Industrial Geology of Kent & Sussex
Compared to other parts of the British Isles, the south east of England can be considered as comprising relatively uninteresting rocks such as chalk, flint, clays and gravels. This is the result of our stable geological heritage where for hundreds of millions of years, little to no volcanic or intense tectonic activity has taken place.
What volcanic activity may have occurred in the past happened far back in the Palaeozoic era and is now buried under Mesozoic and Caenozoic strata hundreds of metres thick.The only tectonic process to have visibly affected these counties is the rippling effect of Africaís collison with the European plate that formed the high alps of Italy, Austria and Switzerland. By the time it reached Englandís shores this effect had lost much of its power and all we see are the gently rolling hills of the North and South Downs.
The geological processes that gave counties to the North and West of England their deposits of lead, tin, copper and gold passed us by. However, despite this lack of the more valuable minerals man has, throughout history, made the best of what geology had to offer this part of the country.
The first mining activity in the south east of England was in the collection of the silicate mineral known as flint, a common substance found throughout the North and South chalk Downs and in many of the Wealden clays.
This was a valuable resource for prehistoric man, being easily chipped (flint breaks with a conchoidal fracture) it could be shaped to provide man with many useful tools such as axes, knives, scrapers, needles, spear heads etc.
Many flint implements have been found in the area, from Brooklands lake in Dartford and east along the Thames to Swanscombe - the site of Swanscombe Man.
|Flint implements are named after the period in which they were made and used:-|
Neolithic - later than 2500 BP
Mesolithic - 8000 to 2500 BP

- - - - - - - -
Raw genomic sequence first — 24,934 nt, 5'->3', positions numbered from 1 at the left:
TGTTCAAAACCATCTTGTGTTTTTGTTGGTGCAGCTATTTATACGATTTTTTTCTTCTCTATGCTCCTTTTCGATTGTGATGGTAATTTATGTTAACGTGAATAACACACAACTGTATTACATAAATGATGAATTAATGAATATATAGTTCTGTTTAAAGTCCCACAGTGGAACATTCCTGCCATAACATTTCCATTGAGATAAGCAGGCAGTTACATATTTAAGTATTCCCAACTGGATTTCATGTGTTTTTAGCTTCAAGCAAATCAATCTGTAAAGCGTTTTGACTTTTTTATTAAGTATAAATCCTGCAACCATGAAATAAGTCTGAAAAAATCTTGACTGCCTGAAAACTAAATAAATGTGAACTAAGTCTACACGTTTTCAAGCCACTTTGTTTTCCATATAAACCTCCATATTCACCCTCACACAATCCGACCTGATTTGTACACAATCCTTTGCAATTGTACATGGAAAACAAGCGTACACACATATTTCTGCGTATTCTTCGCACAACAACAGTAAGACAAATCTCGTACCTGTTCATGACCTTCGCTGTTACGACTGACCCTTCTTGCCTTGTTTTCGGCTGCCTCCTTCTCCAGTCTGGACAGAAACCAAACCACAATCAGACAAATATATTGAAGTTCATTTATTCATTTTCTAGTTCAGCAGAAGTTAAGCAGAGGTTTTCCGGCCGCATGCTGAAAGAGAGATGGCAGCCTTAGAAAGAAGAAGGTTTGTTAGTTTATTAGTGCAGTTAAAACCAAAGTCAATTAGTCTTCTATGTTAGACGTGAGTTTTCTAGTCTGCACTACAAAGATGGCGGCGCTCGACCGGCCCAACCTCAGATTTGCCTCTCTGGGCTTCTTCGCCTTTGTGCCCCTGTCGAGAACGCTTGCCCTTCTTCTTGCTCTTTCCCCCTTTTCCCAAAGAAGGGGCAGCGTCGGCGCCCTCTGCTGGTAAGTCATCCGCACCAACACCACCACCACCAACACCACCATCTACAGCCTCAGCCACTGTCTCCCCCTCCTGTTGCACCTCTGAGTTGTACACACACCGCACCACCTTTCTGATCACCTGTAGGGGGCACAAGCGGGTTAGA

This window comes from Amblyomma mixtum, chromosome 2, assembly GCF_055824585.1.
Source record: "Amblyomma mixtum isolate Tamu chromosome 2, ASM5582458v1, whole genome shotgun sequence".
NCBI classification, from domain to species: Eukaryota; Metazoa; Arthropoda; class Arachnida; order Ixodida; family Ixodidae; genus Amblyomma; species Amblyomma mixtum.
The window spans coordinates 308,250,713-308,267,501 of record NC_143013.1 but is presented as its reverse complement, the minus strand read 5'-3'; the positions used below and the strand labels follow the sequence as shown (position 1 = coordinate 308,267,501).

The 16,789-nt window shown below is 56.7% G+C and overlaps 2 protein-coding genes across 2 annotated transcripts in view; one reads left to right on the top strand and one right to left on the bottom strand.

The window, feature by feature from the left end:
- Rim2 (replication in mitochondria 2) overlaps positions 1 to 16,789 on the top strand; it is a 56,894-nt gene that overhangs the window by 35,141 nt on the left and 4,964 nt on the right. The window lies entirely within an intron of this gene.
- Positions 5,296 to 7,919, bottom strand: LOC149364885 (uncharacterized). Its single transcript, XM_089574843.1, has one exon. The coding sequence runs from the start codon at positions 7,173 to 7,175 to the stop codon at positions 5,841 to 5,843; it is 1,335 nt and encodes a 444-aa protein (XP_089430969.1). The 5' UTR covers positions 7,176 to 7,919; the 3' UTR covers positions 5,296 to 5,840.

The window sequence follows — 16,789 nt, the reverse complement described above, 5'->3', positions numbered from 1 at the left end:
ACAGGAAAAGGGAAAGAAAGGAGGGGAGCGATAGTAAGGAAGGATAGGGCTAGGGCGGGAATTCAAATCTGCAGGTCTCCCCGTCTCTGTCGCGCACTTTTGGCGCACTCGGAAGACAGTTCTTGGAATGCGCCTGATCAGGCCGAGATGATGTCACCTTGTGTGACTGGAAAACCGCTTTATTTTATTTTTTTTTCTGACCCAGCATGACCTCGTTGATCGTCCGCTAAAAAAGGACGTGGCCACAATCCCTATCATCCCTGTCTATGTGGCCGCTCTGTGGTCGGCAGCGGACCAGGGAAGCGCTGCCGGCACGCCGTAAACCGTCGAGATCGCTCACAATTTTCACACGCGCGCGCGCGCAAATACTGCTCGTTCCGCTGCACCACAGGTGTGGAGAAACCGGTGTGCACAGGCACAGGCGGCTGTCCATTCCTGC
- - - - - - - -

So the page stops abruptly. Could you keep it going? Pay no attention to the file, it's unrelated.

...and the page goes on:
Palaeolithic - 20,000 years BP
Mousterian - 100,000 years BP
Levalloisian - 200,000 years BP
Acheulian - 330,000 years BP
Clactonian - 450,000 years BP
Kentish stone has been used for building purposes since the neolithic period some 2,500 years ago. Kits Coty located between Chatham and Maidstone, is the remains of an ancient tomb. Once completely covered by an earthen mound, all that remains is the inner framework, formed from slabs of local sandstone.
Kentish Ragstone - a hard limestone found around the western Weald was used by the Romans to construct much of the wall round Londinium, and the Normans continued this trend in the building of the Tower of London.
Virtually all of the churches in the London suburbs are built from this grey/buff material. Many buildings around the south east have been constructed from local sandstones and Ardingley sandstone is still quarried today between Crowborough and Horsham, Sussex. A classic example using local building materials is Batemanís House, at Burwash, Sussex, once home to Rudyard Kipling, with its sandstone walls and grey limestone paving.
Batemanís House, originally built for a wealthy ironmaster is now owned by the National Trust and is open to the public every Saturday-Wednesday from April to October. Telephone 01435 882302 for details. Batemanís House, Burwash, Sussex
Knapped flint - flint nodules split so that one face is flat - cemented into a rough mortar has been extensively used throughout the ages for walling as can be seen from the photographs here of Dartfordís Parish church dating from 1080 (the white stone blocks visible are Tufa - a limestone rich in Calcium Carbonate) and an early 20th century house in Bexley.
A shell limestone comprised predominently of fossilised freshwater snails and known locally as Sussex Marble or Winkle Stone can be seen in the walls St Mildreds Church, Tenterden, Kent.